Ruston Kelly recently paid tribute to country music’s first family, the Carter Family, with his own take on “Weeping Willow.” The self-styled “dirt emo” singer went to the family's historic Virginia home to record a modernized 92nd anniversary tribute to one of the family’s seminal recordings.

A.P., Sara and Maybelle Carter’s original version, titled “Bury Me Under the Weeping Willow,” was recorded during the family’s famed Bristol Sessions on Aug. 1-2, 1927. The recordings from the twin Tennessee and Virginia cities of Bristol are widely considered a "big bang" moment that spread early country and folk music to the masses.

“To say I’ve been influenced by the Carter Family is an understatement,” Kelly says in a press release. “When I first heard their 1927 recordings — considered the ‘Big Bang’ of country, folk and Americana music — I was changed forever; Maybelle Carter remains one of my greatest musical influences."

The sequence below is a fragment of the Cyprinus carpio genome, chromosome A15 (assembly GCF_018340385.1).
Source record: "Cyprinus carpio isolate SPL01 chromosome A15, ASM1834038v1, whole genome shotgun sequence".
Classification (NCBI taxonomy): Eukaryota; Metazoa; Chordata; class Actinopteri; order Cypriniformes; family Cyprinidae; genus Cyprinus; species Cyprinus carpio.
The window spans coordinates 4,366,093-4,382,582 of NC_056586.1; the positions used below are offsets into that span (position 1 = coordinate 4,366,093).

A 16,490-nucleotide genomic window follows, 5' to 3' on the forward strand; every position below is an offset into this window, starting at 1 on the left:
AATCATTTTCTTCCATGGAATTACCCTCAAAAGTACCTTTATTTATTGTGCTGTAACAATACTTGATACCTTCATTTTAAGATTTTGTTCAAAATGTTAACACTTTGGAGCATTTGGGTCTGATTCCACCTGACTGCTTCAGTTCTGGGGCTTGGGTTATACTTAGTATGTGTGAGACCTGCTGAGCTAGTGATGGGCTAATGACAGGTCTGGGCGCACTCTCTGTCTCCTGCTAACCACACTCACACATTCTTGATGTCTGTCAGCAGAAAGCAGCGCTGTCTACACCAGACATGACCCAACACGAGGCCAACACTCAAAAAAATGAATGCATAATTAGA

The singer goes on to say that he jumped at the chance to get to know the historic site where the family lived. "Recently, her grandson and my good friend, John Carter Cash, encouraged me to take some alone time out at his ‘grandparents' place’ in Virginia. He was of course referring to the house the Carters lived in in the ‘40s and that Johnny Cash and June Carter ended up keeping in their family," Kelly explains.

"Tucked deep into Poor Valley, on the side of Clinch Mountain, I spent a week in solitude, playing guitar by the creek, walking barefoot on the same worn paths these heroes of mine had. I went there on a personal Mecca and I left profoundly moved and grateful for the peace and spirit that family instilled there," he adds. "On a stormy night in their living room, I started recording this song. It was recorded by the Carter Family 92 years ago and I’m proud to share my take on such an impactful piece of music history.”

Hopefully, the cover will aid documentarian Ken Burns and others’ coming attempts to introduce the Carter Family’s music to a younger audience.

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